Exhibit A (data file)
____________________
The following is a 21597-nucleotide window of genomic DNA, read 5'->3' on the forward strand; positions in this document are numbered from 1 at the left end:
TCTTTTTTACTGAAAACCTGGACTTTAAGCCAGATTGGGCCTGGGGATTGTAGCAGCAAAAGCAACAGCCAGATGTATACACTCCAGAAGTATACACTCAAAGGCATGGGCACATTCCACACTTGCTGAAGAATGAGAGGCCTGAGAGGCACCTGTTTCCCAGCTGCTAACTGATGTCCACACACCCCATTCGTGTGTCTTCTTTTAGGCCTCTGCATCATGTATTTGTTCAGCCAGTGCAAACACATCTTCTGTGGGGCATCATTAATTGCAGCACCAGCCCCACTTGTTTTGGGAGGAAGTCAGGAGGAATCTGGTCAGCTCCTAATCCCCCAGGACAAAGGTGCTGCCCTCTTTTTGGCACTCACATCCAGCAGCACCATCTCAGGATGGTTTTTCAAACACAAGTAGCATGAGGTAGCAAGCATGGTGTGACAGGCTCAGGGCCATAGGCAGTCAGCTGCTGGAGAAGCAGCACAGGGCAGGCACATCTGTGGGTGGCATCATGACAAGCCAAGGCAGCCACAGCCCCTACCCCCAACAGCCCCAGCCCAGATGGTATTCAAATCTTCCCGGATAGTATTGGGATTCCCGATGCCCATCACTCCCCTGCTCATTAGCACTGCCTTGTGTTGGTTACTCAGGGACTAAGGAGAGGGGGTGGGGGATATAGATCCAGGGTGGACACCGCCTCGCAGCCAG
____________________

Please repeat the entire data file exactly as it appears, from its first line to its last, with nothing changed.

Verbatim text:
The following is a 21597-nucleotide window of genomic DNA, read 5'->3' on the forward strand; positions in this document are numbered from 1 at the left end:
TCTTTTTTACTGAAAACCTGGACTTTAAGCCAGATTGGGCCTGGGGATTGTAGCAGCAAAAGCAACAGCCAGATGTATACACTCCAGAAGTATACACTCAAAGGCATGGGCACATTCCACACTTGCTGAAGAATGAGAGGCCTGAGAGGCACCTGTTTCCCAGCTGCTAACTGATGTCCACACACCCCATTCGTGTGTCTTCTTTTAGGCCTCTGCATCATGTATTTGTTCAGCCAGTGCAAACACATCTTCTGTGGGGCATCATTAATTGCAGCACCAGCCCCACTTGTTTTGGGAGGAAGTCAGGAGGAATCTGGTCAGCTCCTAATCCCCCAGGACAAAGGTGCTGCCCTCTTTTTGGCACTCACATCCAGCAGCACCATCTCAGGATGGTTTTTCAAACACAAGTAGCATGAGGTAGCAAGCATGGTGTGACAGGCTCAGGGCCATAGGCAGTCAGCTGCTGGAGAAGCAGCACAGGGCAGGCACATCTGTGGGTGGCATCATGACAAGCCAAGGCAGCCACAGCCCCTACCCCCAACAGCCCCAGCCCAGATGGTATTCAAATCTTCCCGGATAGTATTGGGATTCCCGATGCCCATCACTCCCCTGCTCATTAGCACTGCCTTGTGTTGGTTACTCAGGGACTAAGGAGAGGGGGTGGGGGATATAGATCCAGGGTGGACACCGCCTCGCAGCCAG